We’re headed off-road in this edition of the Rant to discuss fuel mileage standards. Last Monday, April 2, the EPA rolled back Obama era EPA fuel mileage standards, also known as corporate average fuel economy standards, or CAFE standards. There are many opinions on this, from ACEEE to The Wall Street Journal and thousands of others. I will stick with facts and reality and stay out of that muck.
It would be great if the efficiency in buildings and cost of energy were as transparent as they are for vehicles. I think everyone knows how many gallons of gasoline or diesel their vehicle will take on a fill-up. You can see the cost per gallon at the station.
Tail Wags Dog
The CAFE standards are a sham. Maybe you have read the book, Freakonomics. What I remember from that book is a reverse psychology argument. Per my recollection, they describe campaign cash following success, not leading it. In other words, the candidate with the most cash has the most cash because he or she is the frontrunner. They are not in first because they have the most money.
From the following chart, it is rather obvious that the same theory applies to CAFE standards. Can anyone look at that chart and say the standards are propelling mileage higher? The standards are simply reacting to what consumers are buying, and what they are buying depends on oil prices that set vehicle fuel prices.
We endured a few oil price spikes in the modern era, after 2000. Specifically, gasoline prices shot to near $3.00 per gallon after Katrina shut down a lot of oil production in the Gulf. After that, but just before the 2008 crisis, fuel prices were again extravagantly high in 2007. This is reflected in the chart above where fuel economies ticked up as a result of vehicle choice, not fuel economy improvement. I.e., consumers switched from big pickup trucks and SUVs to cars.
People set price anchors, right? For instance, I go to the grocery store once a week, and I plan to spend $50-75. If it’s more than that, I think, what the hell happened? Oh, I bought that expensive cheese and some other $5-10 items I don’t normally get. Note, when I shop the beer aisle – no anchors! I just tell myself the four packs I’m getting at $3.50 per bottle would be $9 at the bar. The more you spend, the more you save.
I think filling up at the Pump and Munch comes with anchors too. For me, that is $20-30. For others, it might be $60. When they’re seeing the fill-up price drop to $40, damn, it’s time to upgrade to LandCrusher or yuge coal-rolling 4×4.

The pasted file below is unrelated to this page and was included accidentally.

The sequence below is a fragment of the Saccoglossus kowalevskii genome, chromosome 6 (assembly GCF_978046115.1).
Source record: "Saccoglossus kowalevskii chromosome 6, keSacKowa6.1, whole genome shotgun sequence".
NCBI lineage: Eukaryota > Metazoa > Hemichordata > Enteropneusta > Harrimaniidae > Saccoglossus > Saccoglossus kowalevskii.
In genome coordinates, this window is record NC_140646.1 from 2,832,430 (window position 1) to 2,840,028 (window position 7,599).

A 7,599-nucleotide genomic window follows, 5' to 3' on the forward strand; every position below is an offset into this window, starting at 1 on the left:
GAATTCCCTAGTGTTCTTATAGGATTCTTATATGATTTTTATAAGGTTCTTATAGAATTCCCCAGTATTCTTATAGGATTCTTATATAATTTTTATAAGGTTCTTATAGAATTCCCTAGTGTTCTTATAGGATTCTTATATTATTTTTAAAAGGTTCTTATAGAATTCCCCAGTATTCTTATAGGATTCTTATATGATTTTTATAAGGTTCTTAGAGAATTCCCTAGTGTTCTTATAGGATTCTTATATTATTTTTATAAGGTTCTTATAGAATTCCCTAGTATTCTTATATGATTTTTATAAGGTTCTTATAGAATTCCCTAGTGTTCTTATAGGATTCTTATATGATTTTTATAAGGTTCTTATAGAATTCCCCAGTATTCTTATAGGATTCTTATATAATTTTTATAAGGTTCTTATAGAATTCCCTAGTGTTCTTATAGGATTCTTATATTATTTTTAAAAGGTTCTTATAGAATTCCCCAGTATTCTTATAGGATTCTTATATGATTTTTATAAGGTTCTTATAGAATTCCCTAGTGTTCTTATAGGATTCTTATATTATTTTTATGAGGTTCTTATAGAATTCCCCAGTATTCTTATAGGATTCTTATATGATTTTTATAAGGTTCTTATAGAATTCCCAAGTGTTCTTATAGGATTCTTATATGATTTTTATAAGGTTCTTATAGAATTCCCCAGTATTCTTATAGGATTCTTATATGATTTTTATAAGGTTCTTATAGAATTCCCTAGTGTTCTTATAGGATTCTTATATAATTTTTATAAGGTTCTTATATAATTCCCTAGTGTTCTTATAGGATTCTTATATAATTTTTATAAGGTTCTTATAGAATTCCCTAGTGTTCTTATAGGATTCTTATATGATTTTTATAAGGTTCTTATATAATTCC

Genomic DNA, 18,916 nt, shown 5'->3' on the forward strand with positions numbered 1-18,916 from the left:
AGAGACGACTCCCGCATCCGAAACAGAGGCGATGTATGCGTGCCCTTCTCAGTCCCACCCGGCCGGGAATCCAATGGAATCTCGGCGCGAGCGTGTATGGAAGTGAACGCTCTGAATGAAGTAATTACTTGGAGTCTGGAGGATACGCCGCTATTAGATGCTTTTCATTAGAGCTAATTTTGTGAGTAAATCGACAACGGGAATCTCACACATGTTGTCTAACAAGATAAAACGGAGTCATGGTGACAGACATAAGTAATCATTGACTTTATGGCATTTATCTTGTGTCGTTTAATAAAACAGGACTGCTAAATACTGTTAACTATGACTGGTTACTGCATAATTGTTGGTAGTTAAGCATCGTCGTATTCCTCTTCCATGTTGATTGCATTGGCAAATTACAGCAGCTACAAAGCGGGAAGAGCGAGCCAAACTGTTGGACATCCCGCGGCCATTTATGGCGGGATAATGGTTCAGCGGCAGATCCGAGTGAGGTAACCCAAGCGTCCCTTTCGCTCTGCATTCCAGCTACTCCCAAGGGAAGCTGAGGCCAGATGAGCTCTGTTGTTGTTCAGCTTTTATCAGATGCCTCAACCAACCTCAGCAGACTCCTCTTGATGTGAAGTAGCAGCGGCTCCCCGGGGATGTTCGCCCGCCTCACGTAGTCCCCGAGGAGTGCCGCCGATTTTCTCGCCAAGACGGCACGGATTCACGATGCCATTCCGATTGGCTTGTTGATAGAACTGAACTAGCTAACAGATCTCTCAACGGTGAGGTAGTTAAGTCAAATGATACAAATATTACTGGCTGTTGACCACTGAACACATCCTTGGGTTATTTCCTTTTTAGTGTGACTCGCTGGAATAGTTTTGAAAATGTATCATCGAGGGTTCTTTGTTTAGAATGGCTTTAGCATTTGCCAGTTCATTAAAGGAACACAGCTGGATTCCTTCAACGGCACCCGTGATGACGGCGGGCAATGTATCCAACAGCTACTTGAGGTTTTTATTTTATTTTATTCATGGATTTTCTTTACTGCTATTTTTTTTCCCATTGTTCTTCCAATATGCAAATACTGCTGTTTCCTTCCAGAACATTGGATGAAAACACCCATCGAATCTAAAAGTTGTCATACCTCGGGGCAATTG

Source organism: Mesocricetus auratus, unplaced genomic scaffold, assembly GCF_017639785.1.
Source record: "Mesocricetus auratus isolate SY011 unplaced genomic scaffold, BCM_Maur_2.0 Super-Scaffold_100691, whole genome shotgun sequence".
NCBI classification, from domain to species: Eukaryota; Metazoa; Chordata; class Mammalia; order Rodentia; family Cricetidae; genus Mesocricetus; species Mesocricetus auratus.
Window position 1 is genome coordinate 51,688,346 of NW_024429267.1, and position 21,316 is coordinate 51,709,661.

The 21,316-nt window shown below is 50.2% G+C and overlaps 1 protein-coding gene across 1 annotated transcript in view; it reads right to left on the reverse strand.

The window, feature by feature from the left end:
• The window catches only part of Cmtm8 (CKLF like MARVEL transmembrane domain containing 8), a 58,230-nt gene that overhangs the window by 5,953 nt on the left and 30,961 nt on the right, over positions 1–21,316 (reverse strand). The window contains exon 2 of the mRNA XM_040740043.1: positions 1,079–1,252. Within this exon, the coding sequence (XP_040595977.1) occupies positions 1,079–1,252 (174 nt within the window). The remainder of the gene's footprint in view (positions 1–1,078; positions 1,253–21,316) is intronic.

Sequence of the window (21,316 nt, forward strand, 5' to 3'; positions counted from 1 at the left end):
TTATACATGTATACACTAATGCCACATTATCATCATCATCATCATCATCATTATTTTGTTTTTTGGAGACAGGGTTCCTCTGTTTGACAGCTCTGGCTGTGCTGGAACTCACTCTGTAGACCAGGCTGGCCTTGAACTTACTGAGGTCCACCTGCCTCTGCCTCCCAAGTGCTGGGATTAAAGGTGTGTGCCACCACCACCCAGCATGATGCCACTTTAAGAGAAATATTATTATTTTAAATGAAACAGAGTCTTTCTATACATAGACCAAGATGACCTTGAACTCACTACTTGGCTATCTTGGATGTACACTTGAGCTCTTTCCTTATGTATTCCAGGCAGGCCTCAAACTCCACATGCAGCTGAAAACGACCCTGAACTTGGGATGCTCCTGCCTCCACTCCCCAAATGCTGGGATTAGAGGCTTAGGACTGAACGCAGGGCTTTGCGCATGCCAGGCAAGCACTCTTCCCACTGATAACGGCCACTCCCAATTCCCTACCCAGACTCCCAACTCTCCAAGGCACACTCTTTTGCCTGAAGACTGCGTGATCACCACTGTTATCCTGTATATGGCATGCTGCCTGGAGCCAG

It’s a pretty sure bet that Figure 1 guy didn’t vote for, or send money, to Hillary.
The Chicken Tax
Just before Scott Pruitt announced the rollback of the Obama CAFEs, Holman Jenkins with The Wall Street Journal inked an interesting article regarding pickup trucks and their exorbitant prices. On the one hand, I’m amazed at the sorts of cars you can get for $30,000. On the other hand, I’m amazed at what people pay for a Ford F-150. Jenkins’ article helps explain why.
Fifty-five years ago, Lyndon Johnson retaliated against European import restrictions on frozen chicken – by taxing the tar out of pickup trucks from Europe. Perhaps you have wondered why there are no Fahrvergnügenesque VW, Mercedes, or Audi pickup trucks in your town. It’s because of the chicken tax. Is it enough to keep F-150 prices north of $40k?
Speaking of anchors, isn’t it interesting that when drivers see their full-tank price drop from $60 to $40, they go out and spend an extra twenty grand on a huge vehicle?
Why do I find myself checking my wallet whenever I hear politicians claim their policy is “good for consumers”? We can assume bills do the opposite of what the claim or name would imply. For instance, “net neutrality” sounds grand, but what it really does is gives power to tech giants to pay off bureaucrats to control bandwidth on the internet. I.e., Netflix, and YouTube (Google(Alphabet)) do not want to pay for their bandwidth-guzzling content. Instead, they want to require internet service providers to reserve space for themselves. It is anything but “neutrality.”
Despite the fact that fuel economy standards follow CAFE, rather than lead CAFE, a standard of 54.5 miles per gallon by 2025 set by the Obama administration in 2012 is an economic unreality. The answer to, “Can we ___?” is almost always yes, if you or the market is willing to pay for it.
My Mini Cooper with a tiny 1.6-liter engine tops out at about 48 mpg under the right conditions: summer driving on two-lane (slower) roads. When it’s barreling into the wind at 80 mph in wintertime, the mileage is closer to 30 mpg. If the tin can Cooper can’t come close, the technology and market are also not close. No mandate will change that.